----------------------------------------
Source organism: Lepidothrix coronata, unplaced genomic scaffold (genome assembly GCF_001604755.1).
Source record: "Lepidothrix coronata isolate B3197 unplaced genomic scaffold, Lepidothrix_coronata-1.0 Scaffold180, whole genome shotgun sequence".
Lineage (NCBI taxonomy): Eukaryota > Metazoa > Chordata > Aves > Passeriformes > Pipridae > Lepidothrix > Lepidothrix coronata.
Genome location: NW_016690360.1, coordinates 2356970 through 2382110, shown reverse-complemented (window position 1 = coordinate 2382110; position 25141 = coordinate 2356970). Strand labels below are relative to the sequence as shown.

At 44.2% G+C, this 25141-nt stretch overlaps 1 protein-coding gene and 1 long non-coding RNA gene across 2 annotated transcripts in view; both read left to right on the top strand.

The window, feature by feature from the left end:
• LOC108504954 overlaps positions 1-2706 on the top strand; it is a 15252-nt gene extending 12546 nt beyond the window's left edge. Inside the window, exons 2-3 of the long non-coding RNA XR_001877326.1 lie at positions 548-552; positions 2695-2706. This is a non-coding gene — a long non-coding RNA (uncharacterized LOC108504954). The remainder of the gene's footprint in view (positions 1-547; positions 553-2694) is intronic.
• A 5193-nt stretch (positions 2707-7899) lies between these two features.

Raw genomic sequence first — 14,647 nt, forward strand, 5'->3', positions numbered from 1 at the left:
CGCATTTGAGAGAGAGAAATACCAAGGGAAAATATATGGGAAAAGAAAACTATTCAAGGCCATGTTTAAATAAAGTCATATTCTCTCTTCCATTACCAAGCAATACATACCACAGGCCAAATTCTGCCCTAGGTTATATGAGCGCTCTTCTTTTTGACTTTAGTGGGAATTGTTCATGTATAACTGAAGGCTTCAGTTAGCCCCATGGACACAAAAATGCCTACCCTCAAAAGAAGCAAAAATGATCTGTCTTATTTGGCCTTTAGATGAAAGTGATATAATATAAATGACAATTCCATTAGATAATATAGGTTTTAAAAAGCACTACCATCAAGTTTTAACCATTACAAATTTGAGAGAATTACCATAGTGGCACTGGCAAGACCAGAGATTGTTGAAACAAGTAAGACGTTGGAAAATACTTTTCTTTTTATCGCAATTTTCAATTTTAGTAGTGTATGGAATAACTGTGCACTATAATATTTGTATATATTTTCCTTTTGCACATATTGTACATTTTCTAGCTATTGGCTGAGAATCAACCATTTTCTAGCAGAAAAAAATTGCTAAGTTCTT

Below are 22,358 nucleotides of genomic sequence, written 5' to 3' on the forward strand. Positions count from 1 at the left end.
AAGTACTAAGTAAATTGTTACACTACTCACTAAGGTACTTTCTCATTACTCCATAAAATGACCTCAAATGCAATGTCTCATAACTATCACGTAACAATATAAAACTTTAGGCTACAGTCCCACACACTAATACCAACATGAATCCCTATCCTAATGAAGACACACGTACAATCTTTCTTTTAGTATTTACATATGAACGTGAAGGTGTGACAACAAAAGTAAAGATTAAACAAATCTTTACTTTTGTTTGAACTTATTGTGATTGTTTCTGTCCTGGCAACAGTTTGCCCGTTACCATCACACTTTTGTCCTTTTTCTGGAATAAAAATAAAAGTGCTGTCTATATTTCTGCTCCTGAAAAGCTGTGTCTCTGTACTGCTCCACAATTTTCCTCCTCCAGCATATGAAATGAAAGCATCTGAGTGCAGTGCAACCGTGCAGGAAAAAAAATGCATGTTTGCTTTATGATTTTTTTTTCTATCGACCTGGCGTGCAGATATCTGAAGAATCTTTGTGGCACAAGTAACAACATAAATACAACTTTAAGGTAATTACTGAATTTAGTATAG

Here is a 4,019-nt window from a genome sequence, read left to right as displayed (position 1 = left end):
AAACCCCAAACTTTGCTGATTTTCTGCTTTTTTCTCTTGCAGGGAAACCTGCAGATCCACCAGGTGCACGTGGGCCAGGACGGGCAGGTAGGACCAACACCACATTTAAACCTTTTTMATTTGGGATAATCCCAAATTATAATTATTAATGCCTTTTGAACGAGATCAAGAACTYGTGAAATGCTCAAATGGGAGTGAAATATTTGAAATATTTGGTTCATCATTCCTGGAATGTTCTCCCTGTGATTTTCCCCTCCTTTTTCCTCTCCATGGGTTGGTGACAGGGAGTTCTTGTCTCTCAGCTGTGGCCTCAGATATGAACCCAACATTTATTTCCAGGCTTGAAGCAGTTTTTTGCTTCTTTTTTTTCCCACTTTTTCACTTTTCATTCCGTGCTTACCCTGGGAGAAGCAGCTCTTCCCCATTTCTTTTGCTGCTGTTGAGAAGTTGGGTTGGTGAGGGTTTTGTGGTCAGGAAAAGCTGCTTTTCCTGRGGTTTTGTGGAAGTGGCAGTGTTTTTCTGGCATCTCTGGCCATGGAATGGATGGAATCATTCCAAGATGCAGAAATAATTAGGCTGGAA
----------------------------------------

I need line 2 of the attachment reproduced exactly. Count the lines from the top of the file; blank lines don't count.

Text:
Source record: "Lepidothrix coronata isolate B3197 unplaced genomic scaffold, Lepidothrix_coronata-1.0 Scaffold180, whole genome shotgun sequence".